Treasure Planet

Treasure Planet

3.0 out of 53.0 out of 53.0 out of 53.0 out of 5 3.0

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It’s with great shock that I’m forced to report that Disney’s Treasure Planet may be the company’s least cloying cartoon in years. Jim Hawkins gets himself in trouble with the local police and has his aerial surfboard confiscated. After a sketchy encounter with the turtle Billy Bones, Jim comes to believe in the legend of Captain Flint and his even more legendary treasure. With the help of Dr. Delbert Doppler (Goofy anyone?), Jim sets off for the outer limits of the planet Montressor aboard the RLS Legacy. It’s considerably rough going for the film’s first third: the writers take absolutely no pains in explaining how John Silver and his mutineer posse learned the particulars of the Doppler-financed reconnaissance mission. Goo Goo Doll Johnny Rzeznik’s songs for the film are considerably less ham-fisted than Bryan Adams’s frontier anthems for Spirit: Stallion of the Cimmaron, though the overall effect is more or less the same when the tune is set to vignettes detailing Jim’s teenage angst. In the end, though, Jimmy’s thinly veiled abandonment issues (he calls his father the “taking off and never coming back sort”) serves to set up his complex, surprisingly nuanced relationship to John Silver, arguably Disney’s most multi-dimensional “villain” to date. The sidekicks here range from the adorable (Morph, Silver’s pink shape-shifting pet) to the subversive (the neurotic B.E.N., a C3PO-like robot lost on Treasure Planet). As voiced by Martin Short, B.E.N. has all the energy but none of the annoyances of a Robin Williams genie-in-a-bottle. Emma Thompson especially stands out as Captain Amelia, the RLC Legacy’s feline commander. Thompson’s Brit cattiness should appeal to adults and teenagers. Sadly, Treasure Planet‘s excitement level may be too old-fashioned to sedate small children. The film’s backgrounds are often textureless and while the combination of hand-held animation and 3D virtual designs doesn’t always work, the film is alive with a rollicking sense of adventure that brings to mind the bookish charms of undervalued Disney cartoons like The Rescuers and The Black Cauldron. For added effect, catch this one on an IMAX screen.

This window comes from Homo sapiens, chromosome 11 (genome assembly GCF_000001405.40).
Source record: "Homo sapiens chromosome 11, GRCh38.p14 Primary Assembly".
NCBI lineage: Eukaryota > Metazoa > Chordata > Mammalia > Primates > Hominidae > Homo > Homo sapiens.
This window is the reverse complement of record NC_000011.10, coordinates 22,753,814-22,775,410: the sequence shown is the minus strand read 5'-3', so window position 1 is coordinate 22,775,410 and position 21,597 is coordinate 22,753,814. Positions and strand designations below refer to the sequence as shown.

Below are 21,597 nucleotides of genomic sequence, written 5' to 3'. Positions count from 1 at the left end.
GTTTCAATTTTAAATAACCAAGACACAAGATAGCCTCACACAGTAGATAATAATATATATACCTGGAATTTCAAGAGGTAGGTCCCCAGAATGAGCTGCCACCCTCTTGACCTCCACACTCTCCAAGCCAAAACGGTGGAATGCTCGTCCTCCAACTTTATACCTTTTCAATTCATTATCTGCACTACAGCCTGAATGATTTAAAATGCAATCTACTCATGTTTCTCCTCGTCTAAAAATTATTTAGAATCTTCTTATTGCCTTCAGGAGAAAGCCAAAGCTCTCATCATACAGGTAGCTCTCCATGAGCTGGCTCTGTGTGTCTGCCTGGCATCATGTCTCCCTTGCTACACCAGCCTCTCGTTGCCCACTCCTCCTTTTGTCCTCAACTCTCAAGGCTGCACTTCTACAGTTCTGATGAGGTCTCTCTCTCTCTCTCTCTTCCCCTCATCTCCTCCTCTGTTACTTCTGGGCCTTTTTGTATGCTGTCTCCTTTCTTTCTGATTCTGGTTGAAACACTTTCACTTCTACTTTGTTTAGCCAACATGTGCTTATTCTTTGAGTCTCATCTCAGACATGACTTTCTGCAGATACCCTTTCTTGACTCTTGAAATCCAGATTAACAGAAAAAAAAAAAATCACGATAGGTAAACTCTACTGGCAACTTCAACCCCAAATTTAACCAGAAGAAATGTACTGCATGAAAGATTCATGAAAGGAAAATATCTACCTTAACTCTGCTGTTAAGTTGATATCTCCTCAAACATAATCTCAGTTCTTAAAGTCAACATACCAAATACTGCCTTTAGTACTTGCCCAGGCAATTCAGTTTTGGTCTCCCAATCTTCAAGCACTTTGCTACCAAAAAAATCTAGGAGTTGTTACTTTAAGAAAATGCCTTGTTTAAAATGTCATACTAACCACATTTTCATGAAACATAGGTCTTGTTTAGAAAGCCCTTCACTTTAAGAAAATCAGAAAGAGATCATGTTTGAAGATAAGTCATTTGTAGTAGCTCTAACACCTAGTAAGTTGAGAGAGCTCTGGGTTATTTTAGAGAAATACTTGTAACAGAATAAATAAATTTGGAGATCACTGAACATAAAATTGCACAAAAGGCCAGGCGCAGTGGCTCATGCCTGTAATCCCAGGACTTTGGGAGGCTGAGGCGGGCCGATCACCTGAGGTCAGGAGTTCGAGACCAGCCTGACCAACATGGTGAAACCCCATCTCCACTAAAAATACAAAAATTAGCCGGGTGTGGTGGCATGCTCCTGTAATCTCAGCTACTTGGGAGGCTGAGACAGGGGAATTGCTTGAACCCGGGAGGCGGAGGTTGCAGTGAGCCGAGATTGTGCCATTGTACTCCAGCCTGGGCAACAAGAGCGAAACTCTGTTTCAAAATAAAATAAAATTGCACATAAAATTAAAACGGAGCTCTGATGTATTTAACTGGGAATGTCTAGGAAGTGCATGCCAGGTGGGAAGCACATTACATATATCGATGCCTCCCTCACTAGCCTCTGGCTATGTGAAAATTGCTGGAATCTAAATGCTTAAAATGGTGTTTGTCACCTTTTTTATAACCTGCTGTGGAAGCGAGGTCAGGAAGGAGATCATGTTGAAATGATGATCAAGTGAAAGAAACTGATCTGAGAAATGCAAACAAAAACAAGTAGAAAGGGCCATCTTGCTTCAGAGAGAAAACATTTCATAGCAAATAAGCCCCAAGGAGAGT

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Distributor
Walt Disney Pictures
Runtime
95 min
Rating
PG
Year
2002
Director
Ron Clements, John Musker
Screenwriter
Ken Harsha, Barry Johnson, Kaan Kalyon, Mark Kennedy, Sam Levine, Donnie Long, Frank Nissen, Terry Rossio
Cast
Roscoe Lee Browne, Joseph Gordon-Levitt, David Hyde Pierce, Mona Marshall, Martin Short, Emma Thompson, Michael Wincott